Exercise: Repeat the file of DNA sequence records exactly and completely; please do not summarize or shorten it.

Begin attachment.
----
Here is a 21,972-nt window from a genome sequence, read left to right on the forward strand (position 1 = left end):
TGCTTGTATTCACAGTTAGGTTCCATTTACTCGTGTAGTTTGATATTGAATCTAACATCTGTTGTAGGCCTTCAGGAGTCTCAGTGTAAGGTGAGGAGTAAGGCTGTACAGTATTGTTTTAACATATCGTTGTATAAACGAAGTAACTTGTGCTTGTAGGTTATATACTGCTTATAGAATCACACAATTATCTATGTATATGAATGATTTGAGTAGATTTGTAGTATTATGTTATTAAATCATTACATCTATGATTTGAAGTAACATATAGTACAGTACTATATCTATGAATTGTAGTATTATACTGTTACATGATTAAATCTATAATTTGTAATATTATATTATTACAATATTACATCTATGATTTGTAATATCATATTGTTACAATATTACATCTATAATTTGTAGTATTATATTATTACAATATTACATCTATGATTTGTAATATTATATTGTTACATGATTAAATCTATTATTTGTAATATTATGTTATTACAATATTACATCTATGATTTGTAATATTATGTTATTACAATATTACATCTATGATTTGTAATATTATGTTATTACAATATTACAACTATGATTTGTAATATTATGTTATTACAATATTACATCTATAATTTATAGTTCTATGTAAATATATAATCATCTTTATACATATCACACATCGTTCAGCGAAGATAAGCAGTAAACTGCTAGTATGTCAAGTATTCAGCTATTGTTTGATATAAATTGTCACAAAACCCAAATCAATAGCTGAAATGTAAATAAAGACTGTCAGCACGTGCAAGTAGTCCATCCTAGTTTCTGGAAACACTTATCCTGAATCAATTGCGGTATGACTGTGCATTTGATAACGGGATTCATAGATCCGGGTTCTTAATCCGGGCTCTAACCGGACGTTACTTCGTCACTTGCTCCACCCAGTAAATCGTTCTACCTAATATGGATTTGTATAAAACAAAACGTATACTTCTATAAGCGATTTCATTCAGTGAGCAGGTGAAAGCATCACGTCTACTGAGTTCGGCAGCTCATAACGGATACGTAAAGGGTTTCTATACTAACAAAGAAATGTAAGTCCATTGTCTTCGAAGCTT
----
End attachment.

Here is a 21,972-nt window from a genome sequence, read left to right on the forward strand (position 1 = left end):
TGCTTGTATTCACAGTTAGGTTCCATTTACTCGTGTAGTTTGATATTGAATCTAACATCTGTTGTAGGCCTTCAGGAGTCTCAGTGTAAGGTGAGGAGTAAGGCTGTACAGTATTGTTTTAACATATCGTTGTATAAACGAAGTAACTTGTGCTTGTAGGTTATATACTGCTTATAGAATCACACAATTATCTATGTATATGAATGATTTGAGTAGATTTGTAGTATTATGTTATTAAATCATTACATCTATGATTTGAAGTAACATATAGTACAGTACTATATCTATGAATTGTAGTATTATACTGTTACATGATTAAATCTATAATTTGTAATATTATATTATTACAATATTACATCTATGATTTGTAATATCATATTGTTACAATATTACATCTATAATTTGTAGTATTATATTATTACAATATTACATCTATGATTTGTAATATTATATTGTTACATGATTAAATCTATTATTTGTAATATTATGTTATTACAATATTACATCTATGATTTGTAATATTATGTTATTACAATATTACATCTATGATTTGTAATATTATGTTATTACAATATTACAACTATGATTTGTAATATTATGTTATTACAATATTACATCTATAATTTATAGTTCTATGTAAATATATAATCATCTTTATACATATCACACATCGTTCAGCGAAGATAAGCAGTAAACTGCTAGTATGTCAAGTATTCAGCTATTGTTTGATATAAATTGTCACAAAACCCAAATCAATAGCTGAAATGTAAATAAAGACTGTCAGCACGTGCAAGTAGTCCATCCTAGTTTCTGGAAACACTTATCCTGAATCAATTGCGGTATGACTGTGCATTTGATAACGGGATTCATAGATCCGGGTTCTTAATCCGGGCTCTAACCGGACGTTACTTCGTCACTTGCTCCACCCAGTAAATCGTTCTACCTAATATGGATTTGTATAAAACAAAACGTATACTTCTATAAGCGATTTCATTCAGTGAGCAGGTGAAAGCATCACGTCTACTGAGTTCGGCAGCTCATAACGGATACGTAAAGGGTTTCTATACTAACAAAGAAATGTAAGTCCATTGTCTTCGAAGCTT